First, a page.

pmid = p + v * timeStep * halfTime;
   amid = -g*((float4)(1.f)-vmid/vt);
 
 
   v += amid * timeStep;
   p += vmid * timeStep;
 
   mesh[indx] = p;
   colors[indx] = storeImage;

then just use a mesh creator to assign your color to your mesh. then fiddle with the point size. more than likely you will want to set the gravity to a negative y number so things fall down etc.. also to simulate the explosion you will need to feed in a ∆t or delta time. i suggest maybe setting up a multiplexor with 2 inputs one for 0 time and one for ∆t. that would be like input 1 = 0 and input 2 = .01. hook that up to the kernels ∆t input. now when you flip the multiplexers source index explosion will happen.

refer to the link above to see working kinect example. all thats left to do is take a background image shot this is so that when the particle explodes you will still have your background. more or less this is so if you can explode a video of your self. for that effect you need a frame without you in it. ;)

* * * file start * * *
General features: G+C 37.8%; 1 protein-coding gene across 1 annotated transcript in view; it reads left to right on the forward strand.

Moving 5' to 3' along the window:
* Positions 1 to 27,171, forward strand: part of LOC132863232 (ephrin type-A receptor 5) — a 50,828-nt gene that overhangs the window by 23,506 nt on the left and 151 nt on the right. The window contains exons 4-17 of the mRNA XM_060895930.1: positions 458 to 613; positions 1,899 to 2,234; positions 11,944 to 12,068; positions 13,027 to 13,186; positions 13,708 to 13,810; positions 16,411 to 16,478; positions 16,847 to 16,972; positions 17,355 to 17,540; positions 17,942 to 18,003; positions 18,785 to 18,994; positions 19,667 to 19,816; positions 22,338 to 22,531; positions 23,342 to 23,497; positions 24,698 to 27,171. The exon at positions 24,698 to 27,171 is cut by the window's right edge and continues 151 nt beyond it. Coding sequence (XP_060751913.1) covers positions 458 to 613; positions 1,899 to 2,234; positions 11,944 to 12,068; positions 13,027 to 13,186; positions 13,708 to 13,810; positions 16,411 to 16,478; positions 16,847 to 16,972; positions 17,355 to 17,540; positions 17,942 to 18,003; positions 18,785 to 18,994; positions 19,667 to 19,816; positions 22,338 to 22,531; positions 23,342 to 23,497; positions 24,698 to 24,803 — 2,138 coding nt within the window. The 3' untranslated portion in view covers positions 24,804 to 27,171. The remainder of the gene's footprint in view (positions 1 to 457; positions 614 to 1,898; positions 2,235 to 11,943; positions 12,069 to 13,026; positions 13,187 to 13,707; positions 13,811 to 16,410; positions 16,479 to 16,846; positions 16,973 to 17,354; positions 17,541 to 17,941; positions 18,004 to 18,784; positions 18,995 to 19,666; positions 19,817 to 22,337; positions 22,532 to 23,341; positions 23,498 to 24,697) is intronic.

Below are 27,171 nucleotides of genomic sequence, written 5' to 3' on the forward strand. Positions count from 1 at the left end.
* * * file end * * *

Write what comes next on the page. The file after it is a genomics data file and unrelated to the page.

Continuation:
the whole kernel looks something like this. like i said above using your float4 inputs makes for shorter code.

//Dustin O'Connor Physics Explosion
 
__kernel void read_image(__rd image2d_t Img, __global float4 *mesh, __global float4 *colors, float4 g, float4 timeStep, float4 halfTime, float4 v, float4 vt, __global const float4 *vel)
{
    int       tid_x = get_global_id(0),
            tid_y = get_global_id(1),
            indx = tid_y * get_global_size(0) + tid_x;
 
 
       float4 storeImage;
       int2   pos = (int2)(tid_x, tid_y);
       sampler_t smp = CLK_ADDRESS_CLAMP_TO_EDGE | CLK_FILTER_NEAREST;
 
       storeImage = read_imagef(Img, smp, pos);
 
 
       vertex = (float4)((float)tid_x/get_global_size(0)-0.5, 1.-(float)tid_y/get_global_size(1)-0.5, 0.0, 1.);
 
      float4 a, p,vmid,amid, pmid; 
 
    p = vertex;
   v = vel[indx];
 
   a = -g*((float4)(1.f)-v/vt);
 
 
   vmid = v + a * timeStep * halfTime;
 
   pmid = p + v * timeStep * halfTime;
   amid = -g*((float4)(1.f)-vmid/vt);
 
 
   v += amid * timeStep;
   p += vmid * timeStep;
 
   mesh[indx] = p;
   colors[indx] = storeImage;
 
 
}

scalf's picture
Re: Exploding Image

That was quite in depth!

Thank you very much for the example